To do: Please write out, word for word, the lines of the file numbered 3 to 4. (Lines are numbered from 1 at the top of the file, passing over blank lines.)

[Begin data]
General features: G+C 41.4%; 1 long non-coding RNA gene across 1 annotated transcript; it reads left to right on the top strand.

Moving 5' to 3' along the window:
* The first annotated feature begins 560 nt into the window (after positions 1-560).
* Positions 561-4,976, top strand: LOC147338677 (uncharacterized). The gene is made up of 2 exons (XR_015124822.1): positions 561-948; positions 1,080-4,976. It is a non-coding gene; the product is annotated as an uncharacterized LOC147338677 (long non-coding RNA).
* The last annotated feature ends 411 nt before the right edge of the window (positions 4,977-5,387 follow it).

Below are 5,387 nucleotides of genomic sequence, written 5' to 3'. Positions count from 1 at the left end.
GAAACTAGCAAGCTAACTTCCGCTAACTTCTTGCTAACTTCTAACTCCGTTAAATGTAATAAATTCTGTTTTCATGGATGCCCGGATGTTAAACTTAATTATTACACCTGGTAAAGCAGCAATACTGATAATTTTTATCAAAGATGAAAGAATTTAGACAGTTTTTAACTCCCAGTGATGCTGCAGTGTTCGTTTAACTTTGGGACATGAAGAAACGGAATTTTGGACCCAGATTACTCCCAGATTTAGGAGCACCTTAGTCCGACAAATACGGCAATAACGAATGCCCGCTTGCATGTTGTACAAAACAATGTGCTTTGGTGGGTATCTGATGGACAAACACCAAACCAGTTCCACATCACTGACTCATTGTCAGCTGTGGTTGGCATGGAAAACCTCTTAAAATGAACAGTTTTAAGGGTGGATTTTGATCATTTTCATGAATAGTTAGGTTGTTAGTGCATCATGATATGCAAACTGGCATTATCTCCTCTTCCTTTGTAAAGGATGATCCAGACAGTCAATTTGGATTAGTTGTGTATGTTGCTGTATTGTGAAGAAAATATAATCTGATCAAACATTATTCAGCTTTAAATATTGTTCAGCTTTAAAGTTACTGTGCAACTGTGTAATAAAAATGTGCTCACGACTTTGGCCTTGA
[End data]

* The first annotated feature begins 560 nt into the window (after positions 1-560).
* Positions 561-4,976, top strand: LOC147338677 (uncharacterized). The gene is made up of 2 exons (XR_015124822.1): positions 561-948; positions 1,080-4,976. It is a non-coding gene; the product is annotated as an uncharacterized LOC147338677 (long non-coding RNA).